The stately homes of England
Though rather in the lurch
Provide a lot of chances
For psychical research
There’s the ghost
Of a crazy younger son

Who murdered in 1351
An extremely rowdy nun
Who resented it
And people who come to call
Meet her in the hall

The baby in the guest wing
Who crouches by the grate
Was walled up in the west wing
In 1428

If anyone spots
The Queen of Scots
In a hand-embroidered shroud
We’re proud
Of the stately homes of England

(Excerpt from song ‘The Stately Homes of England’ by Noel Coward)

 

If I may, I want to engage you in the sort of conversation that frequently occurs when the whisky has been passed around for a third or more times, or a cork is popped on a second bottle of rich burgundy.  Experience, if you can, that warm after-dinner glow –  I want to immerse you in candlelight and comfort you with the crackle of a log fire, for it is in such cossetted mood that the company is inclined to discuss real questions; those that explore the true meaning of life.  And one of those questions will almost certainly be:

“Do you believe in ghosts?”

Does it surprise you to learn that I do?

My encounters with the spirit world are rare, I grant you.  I can think of three, possibly four such moments in all of my long years which defy rational explanation; for now, let me select just one.  Let me show you this picture?

How odd, you might think, to produce a photograph in this dim light – especially one so contemporary and unremarkable!  Yet, if you hold it close to the candlelight you may see it as I do.  Though dressed in modern clothes, this building; ‘The Grange’, is the surviving wing of something that was very old, a great house raised in the 16th Century, when a Tudor rose ruled England and no head that rested upon other than Catholic shoulders could feel secure.  Oh, it has been altered much since then, renovated and remodelled many times, but its soul is not in doubt, and its heart, its beating heart, is more ancient still.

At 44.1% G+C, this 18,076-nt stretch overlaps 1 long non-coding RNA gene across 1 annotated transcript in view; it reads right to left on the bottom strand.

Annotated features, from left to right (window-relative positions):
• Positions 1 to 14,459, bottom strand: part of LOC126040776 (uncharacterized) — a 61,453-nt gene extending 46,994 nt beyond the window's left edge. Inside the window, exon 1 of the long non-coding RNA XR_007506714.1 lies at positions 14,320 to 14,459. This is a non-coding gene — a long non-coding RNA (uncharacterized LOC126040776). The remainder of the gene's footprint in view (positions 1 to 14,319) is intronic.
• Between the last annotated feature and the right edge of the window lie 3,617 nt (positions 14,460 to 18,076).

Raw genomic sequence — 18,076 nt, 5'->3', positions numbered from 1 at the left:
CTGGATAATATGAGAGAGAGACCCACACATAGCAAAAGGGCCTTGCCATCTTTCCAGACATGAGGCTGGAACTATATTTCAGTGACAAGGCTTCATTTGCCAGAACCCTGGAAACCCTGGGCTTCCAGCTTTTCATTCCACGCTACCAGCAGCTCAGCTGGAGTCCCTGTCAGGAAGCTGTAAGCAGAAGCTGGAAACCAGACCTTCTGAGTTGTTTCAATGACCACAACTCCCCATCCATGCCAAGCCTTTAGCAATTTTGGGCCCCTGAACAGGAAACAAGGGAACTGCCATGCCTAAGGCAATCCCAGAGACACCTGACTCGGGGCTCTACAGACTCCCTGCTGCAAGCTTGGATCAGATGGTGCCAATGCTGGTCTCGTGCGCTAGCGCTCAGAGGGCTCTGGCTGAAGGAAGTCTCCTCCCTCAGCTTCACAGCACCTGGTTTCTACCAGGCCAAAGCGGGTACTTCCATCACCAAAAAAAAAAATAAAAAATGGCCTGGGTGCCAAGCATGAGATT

It is the unseen that must detain us here.  Imagine the foundations upon which this remnant of a mansion sits, because its footings harbour a secret:  once they founded a priory, the indulgence of a bishop whose goods and properties were coveted by an acquisitive King.  Once, these unruly thickets and meadowlands were a park with gardens tended by monks.   And although few tales or sketches of that bishop’s country palace survive (it was stripped of its gold and levelled by the forces that drove the Reformation) those stones – those ancient, buried stones – have their memories.

At the time my story starts the house itself lay abandoned, but nestling at the foot of the hill upon which it sits, beside a field gate, was a small caravan occupied by a man I knew as ‘Pete’.

Pete lived alone.  He was a polio survivor whose disabilities meant that he rarely left his compact home.  If you ask me for my most vivid memory of Pete I would have to admit it was his warmth.  No, I am not referring to his kind and caring nature, though doubtless he had one; I am talking about the heat of that caravan.  Upon a summer night when he opened his door a blast of hot air would greet his visitors like a Sirocco:  once inside it could flay the skin from their bones.

The source of so much radiation was a diminutive coke stove which crackled away, winter, summer, day and night at one end of the little van.  Guests would be urged to replenish its fuel from time to time, if its ferocity threatened to abate.  Personally, I became accustomed to the torment; it was a price worth paying for the tales Pete could tell.

Pete’s lifestyle afforded him plenty of time for study.  He was well versed in the lurid history of ‘The Grange’ and would describe the hauntings from its past with vivid conviction.   I, sometimes in the company of friends also drawn to this place, was a rapt audience for his stories of restless shades he had seen drifting through the darkness beyond his window, of grey-habited monks toiling in a garden that no longer grew.

“Whenever the moon’s up you’ll see them.  They look strange, of course, because in those days there was no wildness; no bushes or trees, unless ‘twas they that planted them.  So you see them moving through the underbrush as if it didn’t exist.  They walk along paths that’s not there anymore, digging in new trees that disappear with the moon, or…(here Pete would pause for effect)…just once in a while planting a tree that does still exist!  That elderly gentleman, the yew at the bottom of the cornfield there – I seen that as a sapling, with a couple o’ young initiates tending it.  And now…There it is!   Grown!”